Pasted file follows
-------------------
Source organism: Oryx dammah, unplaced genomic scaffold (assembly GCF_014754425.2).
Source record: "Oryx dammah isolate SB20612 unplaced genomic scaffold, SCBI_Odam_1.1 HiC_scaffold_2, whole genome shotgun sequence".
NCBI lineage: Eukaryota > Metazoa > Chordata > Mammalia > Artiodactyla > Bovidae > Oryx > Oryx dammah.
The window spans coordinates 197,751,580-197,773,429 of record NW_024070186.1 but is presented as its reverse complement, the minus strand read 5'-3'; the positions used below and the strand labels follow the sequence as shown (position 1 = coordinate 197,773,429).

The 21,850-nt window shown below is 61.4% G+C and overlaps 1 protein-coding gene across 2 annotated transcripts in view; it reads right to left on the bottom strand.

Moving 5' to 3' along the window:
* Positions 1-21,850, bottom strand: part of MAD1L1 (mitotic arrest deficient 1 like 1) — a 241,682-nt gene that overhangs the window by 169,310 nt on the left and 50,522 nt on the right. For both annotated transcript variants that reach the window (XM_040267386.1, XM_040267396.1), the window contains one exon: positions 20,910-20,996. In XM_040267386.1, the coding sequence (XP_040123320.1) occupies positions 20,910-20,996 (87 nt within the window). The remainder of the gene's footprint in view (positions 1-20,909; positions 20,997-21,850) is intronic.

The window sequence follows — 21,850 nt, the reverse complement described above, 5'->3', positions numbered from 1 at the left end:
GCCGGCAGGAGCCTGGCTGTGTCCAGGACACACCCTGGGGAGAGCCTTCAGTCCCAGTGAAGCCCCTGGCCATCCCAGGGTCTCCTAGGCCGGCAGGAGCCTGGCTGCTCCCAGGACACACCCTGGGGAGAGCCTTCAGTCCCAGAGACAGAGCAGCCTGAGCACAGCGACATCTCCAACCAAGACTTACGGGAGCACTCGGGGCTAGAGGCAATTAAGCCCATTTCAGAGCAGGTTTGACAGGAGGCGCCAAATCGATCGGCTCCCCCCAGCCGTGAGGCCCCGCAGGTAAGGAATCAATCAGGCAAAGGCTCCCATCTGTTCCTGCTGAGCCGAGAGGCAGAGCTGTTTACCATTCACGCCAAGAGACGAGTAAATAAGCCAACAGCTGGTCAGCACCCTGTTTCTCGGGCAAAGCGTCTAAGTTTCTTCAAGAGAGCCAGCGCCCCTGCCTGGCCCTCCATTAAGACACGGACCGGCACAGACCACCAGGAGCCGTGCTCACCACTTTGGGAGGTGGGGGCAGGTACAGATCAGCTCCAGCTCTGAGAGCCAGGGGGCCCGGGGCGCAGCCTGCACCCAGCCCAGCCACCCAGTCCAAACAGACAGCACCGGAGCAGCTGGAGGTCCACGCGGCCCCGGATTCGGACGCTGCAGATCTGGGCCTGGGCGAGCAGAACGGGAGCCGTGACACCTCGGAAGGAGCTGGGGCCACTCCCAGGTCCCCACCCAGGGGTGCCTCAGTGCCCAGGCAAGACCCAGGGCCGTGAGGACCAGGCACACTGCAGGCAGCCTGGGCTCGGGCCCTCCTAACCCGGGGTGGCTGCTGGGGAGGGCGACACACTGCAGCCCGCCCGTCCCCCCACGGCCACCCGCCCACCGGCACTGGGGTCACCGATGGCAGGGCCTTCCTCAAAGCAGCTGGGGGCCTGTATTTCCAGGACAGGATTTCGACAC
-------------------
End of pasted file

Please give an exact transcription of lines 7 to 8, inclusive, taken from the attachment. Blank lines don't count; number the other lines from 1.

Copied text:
* Positions 1-21,850, bottom strand: part of MAD1L1 (mitotic arrest deficient 1 like 1) — a 241,682-nt gene that overhangs the window by 169,310 nt on the left and 50,522 nt on the right. For both annotated transcript variants that reach the window (XM_040267386.1, XM_040267396.1), the window contains one exon: positions 20,910-20,996. In XM_040267386.1, the coding sequence (XP_040123320.1) occupies positions 20,910-20,996 (87 nt within the window). The remainder of the gene's footprint in view (positions 1-20,909; positions 20,997-21,850) is intronic.

The window sequence follows — 21,850 nt, the reverse complement described above, 5'->3', positions numbered from 1 at the left end: